If you are under the impression that high blood pressure or hypertension is a condition limited to adults, think again. Newborns, infants and teenagers could also suffer from hypertension. It is estimated that nearly 5% of kids may have high blood pressure and the chances of a newborn having high blood pressure is unfortunately on the rise.
Newborn babies usually have high blood pressure when they are born pre-term or they have congenital problems with the heart or the kidneys. It has been noticed however that when kids have high blood pressure usually there is a family history of such conditions and/or coupled with a poor lifestyle including bad diets, obesity and inadequate physical activity.
High blood pressure in infants are however, caused by premature birth or they have problems with other organs like the kidneys, lungs, heart or even their vascular system. Premature babies are often born with a condition called broncho-pulmonary dysplasia, which is essentially immaturity of the lungs.
These babies many also have problems like coarctation of the aorta, which means that the major blood vessel which carries blood to the heart is narrowed. High blood pressure in infants could also be due to a blood clot in a kidney blood vessel.
Other causes include side effect of some medications, exposure to hallucinogenic drugs like cocaine while in the womb, some types of tumors, genetic problems or issues related to the thyroid gland functioning. Newborn babies are supposed to have blood pressure as 64/41 and it rises as the baby grows. So an average baby between one-month to 2 years would have the blood pressure reading as 95/58. Slight variations from these figures should not be a matter of concern but more than this medical help should be sought immediately.
Though high blood pressure symptoms are mostly absent from infants but there could be symptoms of the condition that is responsible for the high blood pressure or HBP. These include bluish or pale skin, zero weight gain or growth, frequent urinary tract infections, rapid breathing etc.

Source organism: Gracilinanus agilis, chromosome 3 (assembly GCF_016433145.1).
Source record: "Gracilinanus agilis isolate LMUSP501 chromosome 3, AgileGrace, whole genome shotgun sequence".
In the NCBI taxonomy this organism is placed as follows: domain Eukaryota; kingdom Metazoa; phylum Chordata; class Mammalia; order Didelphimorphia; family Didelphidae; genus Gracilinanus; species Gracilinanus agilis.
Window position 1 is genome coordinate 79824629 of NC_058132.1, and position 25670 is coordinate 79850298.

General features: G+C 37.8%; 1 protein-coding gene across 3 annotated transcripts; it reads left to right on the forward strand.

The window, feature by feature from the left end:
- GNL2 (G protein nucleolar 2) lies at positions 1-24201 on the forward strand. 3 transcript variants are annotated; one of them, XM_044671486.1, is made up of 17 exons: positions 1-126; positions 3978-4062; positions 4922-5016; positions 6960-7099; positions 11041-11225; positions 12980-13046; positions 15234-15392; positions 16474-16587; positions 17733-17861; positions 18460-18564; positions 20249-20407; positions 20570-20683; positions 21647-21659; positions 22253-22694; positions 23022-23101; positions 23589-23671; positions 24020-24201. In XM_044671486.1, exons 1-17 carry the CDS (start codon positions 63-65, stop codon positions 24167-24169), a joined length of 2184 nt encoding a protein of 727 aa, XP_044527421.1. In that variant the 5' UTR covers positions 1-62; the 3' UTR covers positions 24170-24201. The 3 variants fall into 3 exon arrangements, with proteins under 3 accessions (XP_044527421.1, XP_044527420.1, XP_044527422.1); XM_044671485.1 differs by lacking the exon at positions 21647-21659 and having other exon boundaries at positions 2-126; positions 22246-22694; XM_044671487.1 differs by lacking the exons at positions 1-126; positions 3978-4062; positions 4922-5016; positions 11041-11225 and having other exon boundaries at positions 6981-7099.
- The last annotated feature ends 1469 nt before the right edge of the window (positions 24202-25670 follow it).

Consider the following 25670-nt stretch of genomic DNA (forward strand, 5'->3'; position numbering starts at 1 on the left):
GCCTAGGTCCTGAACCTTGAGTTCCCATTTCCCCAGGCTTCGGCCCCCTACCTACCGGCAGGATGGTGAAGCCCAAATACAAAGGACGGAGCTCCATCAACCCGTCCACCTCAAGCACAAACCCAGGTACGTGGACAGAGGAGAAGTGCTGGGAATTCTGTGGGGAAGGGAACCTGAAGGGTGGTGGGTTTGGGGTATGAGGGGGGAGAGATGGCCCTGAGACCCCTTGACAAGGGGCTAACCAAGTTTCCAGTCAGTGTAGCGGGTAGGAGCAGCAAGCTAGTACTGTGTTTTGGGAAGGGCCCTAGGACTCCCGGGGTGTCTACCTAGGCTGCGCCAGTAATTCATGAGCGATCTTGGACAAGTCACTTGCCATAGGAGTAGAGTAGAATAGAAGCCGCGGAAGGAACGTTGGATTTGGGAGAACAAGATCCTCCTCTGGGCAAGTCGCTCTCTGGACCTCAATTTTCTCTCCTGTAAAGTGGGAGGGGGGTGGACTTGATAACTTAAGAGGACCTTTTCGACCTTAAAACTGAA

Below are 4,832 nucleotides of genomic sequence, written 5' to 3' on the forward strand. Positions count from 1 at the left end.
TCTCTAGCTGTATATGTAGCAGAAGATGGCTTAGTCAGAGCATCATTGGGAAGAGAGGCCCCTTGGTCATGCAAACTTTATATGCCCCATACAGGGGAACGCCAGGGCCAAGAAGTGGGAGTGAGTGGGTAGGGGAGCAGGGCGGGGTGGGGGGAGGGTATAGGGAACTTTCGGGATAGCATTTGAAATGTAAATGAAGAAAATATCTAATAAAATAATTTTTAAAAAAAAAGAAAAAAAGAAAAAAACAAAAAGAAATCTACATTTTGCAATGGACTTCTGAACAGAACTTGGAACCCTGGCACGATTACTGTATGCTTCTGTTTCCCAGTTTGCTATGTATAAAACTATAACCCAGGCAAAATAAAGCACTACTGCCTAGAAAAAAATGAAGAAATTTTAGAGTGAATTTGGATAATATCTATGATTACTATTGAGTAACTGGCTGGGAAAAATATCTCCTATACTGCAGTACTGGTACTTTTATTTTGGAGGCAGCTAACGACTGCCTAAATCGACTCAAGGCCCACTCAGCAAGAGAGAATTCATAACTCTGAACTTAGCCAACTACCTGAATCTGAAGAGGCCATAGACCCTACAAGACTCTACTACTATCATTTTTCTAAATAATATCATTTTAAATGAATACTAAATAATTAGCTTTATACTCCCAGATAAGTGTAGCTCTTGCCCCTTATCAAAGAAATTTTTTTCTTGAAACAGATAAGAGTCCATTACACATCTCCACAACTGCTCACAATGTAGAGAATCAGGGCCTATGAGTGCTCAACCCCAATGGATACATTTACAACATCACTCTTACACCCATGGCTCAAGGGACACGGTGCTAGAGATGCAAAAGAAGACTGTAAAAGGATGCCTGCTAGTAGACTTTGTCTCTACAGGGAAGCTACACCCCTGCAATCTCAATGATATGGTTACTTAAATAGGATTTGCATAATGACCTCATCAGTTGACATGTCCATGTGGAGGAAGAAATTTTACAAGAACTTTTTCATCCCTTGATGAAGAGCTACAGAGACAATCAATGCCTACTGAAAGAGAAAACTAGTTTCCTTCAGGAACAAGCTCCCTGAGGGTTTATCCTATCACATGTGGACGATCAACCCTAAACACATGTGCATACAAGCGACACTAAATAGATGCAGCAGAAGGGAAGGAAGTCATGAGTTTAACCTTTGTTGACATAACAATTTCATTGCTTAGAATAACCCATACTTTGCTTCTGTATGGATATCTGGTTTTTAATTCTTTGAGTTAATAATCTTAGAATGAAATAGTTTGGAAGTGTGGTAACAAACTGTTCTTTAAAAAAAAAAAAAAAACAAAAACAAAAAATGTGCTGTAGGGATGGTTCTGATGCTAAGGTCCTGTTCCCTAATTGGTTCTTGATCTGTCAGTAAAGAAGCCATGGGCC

Other common symptoms when the infant has very high blood pressure could be easy irritability, vomiting, troublesome breathing and even seizures. To be sure that the infant has indeed HBP, the only way is to measure the blood pressure, which for infants is done using an automatic device.
For instance, if the HBP is due to coarctation of the aorta, the pulses in the legs could be reduced. Other tests to diagnose high blood pressure in infants include angiography, lab tests of blood and urine, X rays of chest and abdomen, ECG and Magnetic Resonance Imaging (MRI).
Treatment for high blood pressure in infants largely depends on the cause behind the condition and may include: drug therapy, dialysis or surgical intervention like transplantation or coarctation repairing. The recovery rate for the infant would again depend on the cause.
For instance, whether the baby is born with other health problems or there has been any damage done resulting from high blood pressure etc. Possible complications could include failure of the heart or kidneys, seizures or any other organ damage.
As a parent you ought to be alert when to seek medical help and these would be when you notice your baby is not gaining weight or has bluish skin, suffers from urinary tract infections often and seems irritable all the time.
Unfortunately there is no way that high blood pressure in infants can be prevented. However there are some steps one can take to reduce the risk of such conditions. For instance, take the advice of a doctor before becoming pregnant, if you have a family history of congenital heart disease, hypertension or kidney disease. Also if you are on medication, taking them during pregnancy may also harm the baby and cause such situations to develop. Thus it is best to consult the doctor before you decide to become a mother.
Incidentally, a study done in the Netherlands involving 450 babies was done, and reported in the August 1, 2007 issue of Insider medicine confirms that babies born to smokers have a high chance of developing high blood pressure. The study also confirmed that babies born to smokers were considerably smaller and shorter compared to those born to non-smokers.